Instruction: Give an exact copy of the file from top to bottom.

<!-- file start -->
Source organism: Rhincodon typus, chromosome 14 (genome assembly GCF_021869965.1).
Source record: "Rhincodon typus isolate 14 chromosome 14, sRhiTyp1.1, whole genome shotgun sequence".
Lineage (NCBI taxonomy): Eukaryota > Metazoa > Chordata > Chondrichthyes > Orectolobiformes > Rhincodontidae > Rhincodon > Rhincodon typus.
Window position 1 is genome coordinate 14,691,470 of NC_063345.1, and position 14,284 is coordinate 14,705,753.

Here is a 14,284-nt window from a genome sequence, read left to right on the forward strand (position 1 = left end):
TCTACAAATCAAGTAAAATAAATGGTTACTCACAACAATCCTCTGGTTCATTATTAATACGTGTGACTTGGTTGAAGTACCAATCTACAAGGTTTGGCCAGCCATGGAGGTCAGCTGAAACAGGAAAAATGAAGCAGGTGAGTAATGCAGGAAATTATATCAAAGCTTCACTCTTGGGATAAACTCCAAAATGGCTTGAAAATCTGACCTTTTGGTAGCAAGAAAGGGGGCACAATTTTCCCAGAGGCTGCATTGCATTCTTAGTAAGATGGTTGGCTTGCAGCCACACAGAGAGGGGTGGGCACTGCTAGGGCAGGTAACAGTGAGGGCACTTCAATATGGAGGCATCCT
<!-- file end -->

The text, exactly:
Source organism: Rhincodon typus, chromosome 14 (genome assembly GCF_021869965.1).
Source record: "Rhincodon typus isolate 14 chromosome 14, sRhiTyp1.1, whole genome shotgun sequence".
Lineage (NCBI taxonomy): Eukaryota > Metazoa > Chordata > Chondrichthyes > Orectolobiformes > Rhincodontidae > Rhincodon > Rhincodon typus.
Window position 1 is genome coordinate 14,691,470 of NC_063345.1, and position 14,284 is coordinate 14,705,753.

Here is a 14,284-nt window from a genome sequence, read left to right on the forward strand (position 1 = left end):
TCTACAAATCAAGTAAAATAAATGGTTACTCACAACAATCCTCTGGTTCATTATTAATACGTGTGACTTGGTTGAAGTACCAATCTACAAGGTTTGGCCAGCCATGGAGGTCAGCTGAAACAGGAAAAATGAAGCAGGTGAGTAATGCAGGAAATTATATCAAAGCTTCACTCTTGGGATAAACTCCAAAATGGCTTGAAAATCTGACCTTTTGGTAGCAAGAAAGGGGGCACAATTTTCCCAGAGGCTGCATTGCATTCTTAGTAAGATGGTTGGCTTGCAGCCACACAGAGAGGGGTGGGCACTGCTAGGGCAGGTAACAGTGAGGGCACTTCAATATGGAGGCATCCT